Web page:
New Jersey Appeals Court Rules Port Authority Not Subject to OPRA

Donald Scarinci malpracticeThe Port Authority of New York and New Jersey is exempt from the requirements of the New Jersey Open Public Records Act, according to a New Jersey appeals court. The court reasoned that because the Port Authority is an instrumentality of the two states, it is not considered an “agency” under OPRA.

The case, Dittrich v. Port Authority of New York and New Jersey, involved a public records request filed by a man arrested by Port Authority police at the Hoboken PATH station in August 2010. After several of his requests were denied under the Port Authority’s Freedom of Information Policy, he filed suit. A New Jersey Superior Court judge dismissed the complaint for lack of jurisdiction, and the Appellate Division recently affirmed.

As highlighted by the appeals court, the threshold question was whether the Port Authority is an “agency” within OPRA’s definition of public agency, which includes: “… any division, board, bureau, office, commission, or other instrumentality within or created by a political subdivision of the State or combination of political subdivisions, and any independent authority, commission, instrumentality or agency created by a political subdivision or combination of political subdivisions.”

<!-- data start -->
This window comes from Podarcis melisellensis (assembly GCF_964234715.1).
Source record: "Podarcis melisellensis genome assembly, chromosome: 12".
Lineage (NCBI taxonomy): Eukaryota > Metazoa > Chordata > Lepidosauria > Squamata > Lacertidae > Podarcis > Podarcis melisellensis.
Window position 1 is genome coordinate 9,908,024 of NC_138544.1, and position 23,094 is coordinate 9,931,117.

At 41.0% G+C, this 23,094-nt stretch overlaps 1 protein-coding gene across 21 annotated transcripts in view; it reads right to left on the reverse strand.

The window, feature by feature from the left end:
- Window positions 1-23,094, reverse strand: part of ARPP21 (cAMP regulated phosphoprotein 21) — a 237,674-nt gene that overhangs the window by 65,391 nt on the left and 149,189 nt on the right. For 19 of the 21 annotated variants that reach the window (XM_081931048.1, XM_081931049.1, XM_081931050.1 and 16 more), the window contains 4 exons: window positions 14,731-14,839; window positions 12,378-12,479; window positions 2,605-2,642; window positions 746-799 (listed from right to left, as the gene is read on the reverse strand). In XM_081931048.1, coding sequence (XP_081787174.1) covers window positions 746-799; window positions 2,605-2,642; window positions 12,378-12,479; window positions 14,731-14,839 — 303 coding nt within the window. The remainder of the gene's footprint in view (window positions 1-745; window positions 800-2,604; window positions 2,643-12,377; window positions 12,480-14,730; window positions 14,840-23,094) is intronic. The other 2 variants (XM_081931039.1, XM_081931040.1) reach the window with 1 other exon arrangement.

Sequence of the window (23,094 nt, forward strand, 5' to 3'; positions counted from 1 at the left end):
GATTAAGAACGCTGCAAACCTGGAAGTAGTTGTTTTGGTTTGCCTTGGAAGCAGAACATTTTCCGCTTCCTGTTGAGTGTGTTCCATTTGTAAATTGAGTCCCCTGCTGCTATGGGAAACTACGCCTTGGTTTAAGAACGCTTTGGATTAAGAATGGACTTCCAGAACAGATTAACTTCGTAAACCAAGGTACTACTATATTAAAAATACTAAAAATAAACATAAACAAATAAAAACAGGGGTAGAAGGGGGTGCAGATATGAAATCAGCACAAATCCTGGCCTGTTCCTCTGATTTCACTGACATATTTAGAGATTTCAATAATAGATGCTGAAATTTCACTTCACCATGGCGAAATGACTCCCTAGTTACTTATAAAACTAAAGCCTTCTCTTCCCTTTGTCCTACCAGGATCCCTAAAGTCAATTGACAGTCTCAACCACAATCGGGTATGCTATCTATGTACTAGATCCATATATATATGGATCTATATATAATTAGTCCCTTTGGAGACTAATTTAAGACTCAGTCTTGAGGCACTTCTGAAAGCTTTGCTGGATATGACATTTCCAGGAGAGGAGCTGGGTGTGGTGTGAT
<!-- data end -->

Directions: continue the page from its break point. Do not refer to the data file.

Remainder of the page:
The court ultimately concluded that the Port Authority was not subject to OPRA. “Bi-state entities occupy a significantly different position in our federal system than do the states themselves. The states, as separate sovereigns, are the constituent elements of the union. Bi-state entities, in contrast, typically are creations of three entities: two states and the federal government,” the justices explained, citing Hess v. Port Authority Trans-Hudson Corp., 513 U.S. 30 (1994).

The appellate court did recognize three scenarios in which a bi-state agency may be subject to New Jersey law: “(1) the compact explicitly provides for unilateral state action; (2) both states have complementary or parallel legislation; or (3) the bi-state agency impliedly consented to a single-state’s jurisdiction.” However, it found that none of the scenarios applied to the Port Authority.

As noted by the court, the compact creating the Port Authority prohibits unilateral action by one state without the concurrence of the other. It also found that although similarities exist in the New York and New Jersey open public records laws, there must also be some agreement by both states that the law of one state will apply.

For additional information about New Jersey’s Open Public Records Act, please contact a member of Scarinci Hollenbeck’s Public Law Group.

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